{"_id":"55104b632dd9010d0019e144","__v":45,"project":"54d53c7b23010a0d001aca0c","user":"54d5c32a7e05890d006f150d","category":{"_id":"54d5635632d98b0d00384b01","version":"54d5635532d98b0d00384afb","project":"54d53c7b23010a0d001aca0c","pages":["54d5635732d98b0d00384b10","54d5635732d98b0d00384b11","55104b632dd9010d0019e144","55104c802dd9010d0019e146","551bd2c50d209f21006cad92","552e6fcd5d4baa0d00783691","552e73705d4baa0d00783699","567be431ee052b1700dbda49","567ef29af9ffa20d008782ff","56a8dd2470a9440d00ef5fe4"],"__v":9,"sync":{"url":"","isSync":false},"reference":false,"createdAt":"2015-02-07T00:03:52.618Z","from_sync":false,"order":11,"slug":"language-tooling","title":"Language Tooling"},"parentDoc":null,"version":{"_id":"54d5635532d98b0d00384afb","project":"54d53c7b23010a0d001aca0c","__v":10,"forked_from":"54d53c7c23010a0d001aca0f","createdAt":"2015-02-07T00:59:01.934Z","releaseDate":"2015-02-07T00:59:01.934Z","categories":["54d5635632d98b0d00384afc","54d5635632d98b0d00384afd","54d5635632d98b0d00384afe","54d5635632d98b0d00384aff","54d5635632d98b0d00384b00","54d5635632d98b0d00384b01","54d5635632d98b0d00384b02","54d652097e05890d006f153e","54dd1315ca1e5219007e9daa","54e21e2b22de1c230094b147","54e68e62a43fe13500db3879","54fa1d3fe7a0ba2f00306309","551c453a23a1ee190034d19a","551df586e52a0b23000c62b6","551f39be6886f8230055f02a","55a6720751457325000e4d97"],"is_deprecated":false,"is_hidden":false,"is_beta":true,"is_stable":true,"codename":"","version_clean":"0.1.0","version":"0.1"},"updates":["568122794047cf0d00412138"],"next":{"pages":[],"description":""},"createdAt":"2015-03-23T17:20:35.650Z","link_external":false,"link_url":"","githubsync":"","sync_unique":"","hidden":false,"api":{"results":{"codes":[]},"settings":"","auth":"required","params":[],"url":""},"isReference":false,"order":0,"body":"[block:callout]\n{\n  \"type\": \"warning\",\n  \"title\": \"Adding New Languages\",\n  \"body\": \"This section is about adding tooling to existing languages in Cloud9. Based on Ace, Cloud9 supports [over 100](doc:language-mode#section-language-modes)! These include CoffeeScript, Dart, the Dockerfile format, Go, Powershell, and many more. To add a completely new language, a new Ace [Language Mode](doc:language-mode) is needed first.\"\n}\n[/block]\nPlugins can extend Cloud9 with a custom outline view, code completion, hinting, and what not, for any custom **language or framework**. Getting some basic things working is actually very easy. In these docs we give examples and explain how to implement these different services for any language.\n[block:image]\n{\n  \"images\": [\n    {\n      \"image\": [\n        \"https://files.readme.io/2BLu4GJBRzGpZit93JWG_outline.png\",\n        \"outline.png\",\n        \"2392\",\n        \"1018\",\n        \"\",\n        \"\"\n      ]\n    }\n  ]\n}\n[/block]\nAll language tooling is implemented using plugin components called *Language Handlers*. Language handlers have full control of implementing services like code completion or an outline view. Cloud9 provides technology-agnostic interfaces and fully allows the use of any custom parser, analysis, server-side communications, etc. To make it easy to implement language handlers, Cloud9 also provides [outline definitions](doc:outline) in the Cloud9 Bundle and [the Jsonalyzer framework](doc:jsonalyzer-handlers) to implement specific kinds of language plugins.\n\nUnlike most Cloud9 plugins, language handlers are components that can potentially do CPU-intensive work like parsing or analyzing a file. To make sure they don't slow down or block the Cloud9 UI, they don't run in the normal browser UI thread, but in a background thread called a *[web worker](https://developer.mozilla.org/en-US/docs/Web/API/Web_Workers_API/Using_web_workers)*.\n[block:callout]\n{\n  \"type\": \"info\",\n  \"body\": \"Language handlers are written like a standard common.js plugin, and don't use the Architect plugin format used for normal Cloud9 plugins. As they lives in a web worker, language handlers also can't access any of the plugins that live in the UI directly, but instead can only use `require()` to access other modules that live in the web worker, like [worker_util](https://docs.c9.io/api/#!/api/language.worker_util). Any communication with the UI is done using `worker_util` and events incoming from Cloud9 through the `base_handler` interface. See also [Talking to the Outside World](https://cloud9-sdk.readme.io/v0.1/docs/language-handlers#section-talking-to-the-outside-world).\\n\\nDebugging web workers can be tricky. In modern webkit browsers such as Chrome, web workers support breakpoint debugging. For other browsers, such as Firefox, you can launch Cloud9 with `?noworker=1` to run all language handlers in the UI thread to make debugging easier.\",\n  \"title\": \"Caveats of Web Workers\"\n}\n[/block]\n# What's Next!\n\n* [Language Handlers](doc:language-handlers) describes how to set up new language plugins.\n* [Jsonalyzer Handlers](doc:jsonalyzer-handlers) is about the Jsonalyzer library, which can help implement simple language plugins.\n* [Using External Language Tools](doc:existing-tools) shows how to use existing language tools that run in the workspace.\n* [Customizing Code Completers](doc:customizing-code-completers) gives a tour of some of the advanced features to create a high quality code completer.\n* [Code Completion For JavaScript Libraries](doc:code-completion-for-javascript) explains how Tern can be used to add code completion to custom JavaScript libraries.\n* [Reference Implementations](doc:complete-examples) lists full example implementations.\n\n# Related Pages\n\n* [Language Modes](doc:language-mode) describes how to define a syntax highlighter.\n* [Runners](doc:runners) and [Builders](doc:builders) describe how to define runners and builders for a language.","excerpt":"","slug":"language-tooling","type":"basic","title":"Introduction to Language Tooling"}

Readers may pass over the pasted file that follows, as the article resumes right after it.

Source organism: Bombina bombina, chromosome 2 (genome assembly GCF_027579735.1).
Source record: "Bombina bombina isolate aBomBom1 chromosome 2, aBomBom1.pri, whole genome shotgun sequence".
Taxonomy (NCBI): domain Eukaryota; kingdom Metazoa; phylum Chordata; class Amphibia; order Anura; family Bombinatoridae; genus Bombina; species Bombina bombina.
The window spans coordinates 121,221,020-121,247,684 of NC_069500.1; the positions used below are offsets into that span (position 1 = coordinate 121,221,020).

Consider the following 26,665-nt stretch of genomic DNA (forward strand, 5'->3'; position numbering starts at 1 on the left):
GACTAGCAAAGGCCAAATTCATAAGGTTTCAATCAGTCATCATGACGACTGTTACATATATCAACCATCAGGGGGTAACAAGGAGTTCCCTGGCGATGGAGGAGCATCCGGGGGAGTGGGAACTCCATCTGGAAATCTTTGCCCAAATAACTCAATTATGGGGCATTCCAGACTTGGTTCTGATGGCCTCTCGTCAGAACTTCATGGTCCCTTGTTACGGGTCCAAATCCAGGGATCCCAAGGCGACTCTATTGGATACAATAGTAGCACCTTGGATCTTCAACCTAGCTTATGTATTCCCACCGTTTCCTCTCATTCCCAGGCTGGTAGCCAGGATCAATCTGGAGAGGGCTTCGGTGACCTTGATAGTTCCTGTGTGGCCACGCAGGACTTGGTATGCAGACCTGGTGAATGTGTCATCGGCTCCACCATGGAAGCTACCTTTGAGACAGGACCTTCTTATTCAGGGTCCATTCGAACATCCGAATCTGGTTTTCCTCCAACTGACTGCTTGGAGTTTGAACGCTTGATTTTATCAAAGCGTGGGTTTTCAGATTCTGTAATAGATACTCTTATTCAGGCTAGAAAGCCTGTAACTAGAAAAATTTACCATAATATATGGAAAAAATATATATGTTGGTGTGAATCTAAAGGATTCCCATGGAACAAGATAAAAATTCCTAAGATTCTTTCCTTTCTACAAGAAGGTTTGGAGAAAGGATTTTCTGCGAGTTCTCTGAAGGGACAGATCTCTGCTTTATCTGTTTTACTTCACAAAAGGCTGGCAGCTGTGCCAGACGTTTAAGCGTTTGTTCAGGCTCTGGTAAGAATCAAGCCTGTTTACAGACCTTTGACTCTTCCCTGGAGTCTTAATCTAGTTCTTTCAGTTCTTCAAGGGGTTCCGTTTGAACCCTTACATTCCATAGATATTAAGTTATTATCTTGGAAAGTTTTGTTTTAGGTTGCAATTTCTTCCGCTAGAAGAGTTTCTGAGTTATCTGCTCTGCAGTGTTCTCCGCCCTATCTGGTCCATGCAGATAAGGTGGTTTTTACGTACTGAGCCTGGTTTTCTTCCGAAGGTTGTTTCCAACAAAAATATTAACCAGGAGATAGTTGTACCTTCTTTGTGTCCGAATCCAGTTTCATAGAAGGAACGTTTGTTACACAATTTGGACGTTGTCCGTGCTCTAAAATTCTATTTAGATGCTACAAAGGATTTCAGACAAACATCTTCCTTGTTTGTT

Introduction to Language Tooling


[block:callout] { "type": "warning", "title": "Adding New Languages", "body": "This section is about adding tooling to existing languages in Cloud9. Based on Ace, Cloud9 supports [over 100](doc:language-mode#section-language-modes)! These include CoffeeScript, Dart, the Dockerfile format, Go, Powershell, and many more. To add a completely new language, a new Ace [Language Mode](doc:language-mode) is needed first." } [/block] Plugins can extend Cloud9 with a custom outline view, code completion, hinting, and what not, for any custom **language or framework**. Getting some basic things working is actually very easy. In these docs we give examples and explain how to implement these different services for any language. [block:image] { "images": [ { "image": [ "https://files.readme.io/2BLu4GJBRzGpZit93JWG_outline.png", "outline.png", "2392", "1018", "", "" ] } ] } [/block] All language tooling is implemented using plugin components called *Language Handlers*. Language handlers have full control of implementing services like code completion or an outline view. Cloud9 provides technology-agnostic interfaces and fully allows the use of any custom parser, analysis, server-side communications, etc. To make it easy to implement language handlers, Cloud9 also provides [outline definitions](doc:outline) in the Cloud9 Bundle and [the Jsonalyzer framework](doc:jsonalyzer-handlers) to implement specific kinds of language plugins. Unlike most Cloud9 plugins, language handlers are components that can potentially do CPU-intensive work like parsing or analyzing a file. To make sure they don't slow down or block the Cloud9 UI, they don't run in the normal browser UI thread, but in a background thread called a *[web worker](https://developer.mozilla.org/en-US/docs/Web/API/Web_Workers_API/Using_web_workers)*. [block:callout] { "type": "info", "body": "Language handlers are written like a standard common.js plugin, and don't use the Architect plugin format used for normal Cloud9 plugins. As they lives in a web worker, language handlers also can't access any of the plugins that live in the UI directly, but instead can only use `require()` to access other modules that live in the web worker, like [worker_util](https://docs.c9.io/api/#!/api/language.worker_util). Any communication with the UI is done using `worker_util` and events incoming from Cloud9 through the `base_handler` interface. See also [Talking to the Outside World](https://cloud9-sdk.readme.io/v0.1/docs/language-handlers#section-talking-to-the-outside-world).\n\nDebugging web workers can be tricky. In modern webkit browsers such as Chrome, web workers support breakpoint debugging. For other browsers, such as Firefox, you can launch Cloud9 with `?noworker=1` to run all language handlers in the UI thread to make debugging easier.", "title": "Caveats of Web Workers" } [/block] # What's Next! * [Language Handlers](doc:language-handlers) describes how to set up new language plugins. * [Jsonalyzer Handlers](doc:jsonalyzer-handlers) is about the Jsonalyzer library, which can help implement simple language plugins. * [Using External Language Tools](doc:existing-tools) shows how to use existing language tools that run in the workspace. * [Customizing Code Completers](doc:customizing-code-completers) gives a tour of some of the advanced features to create a high quality code completer. * [Code Completion For JavaScript Libraries](doc:code-completion-for-javascript) explains how Tern can be used to add code completion to custom JavaScript libraries. * [Reference Implementations](doc:complete-examples) lists full example implementations. # Related Pages * [Language Modes](doc:language-mode) describes how to define a syntax highlighter. * [Runners](doc:runners) and [Builders](doc:builders) describe how to define runners and builders for a language.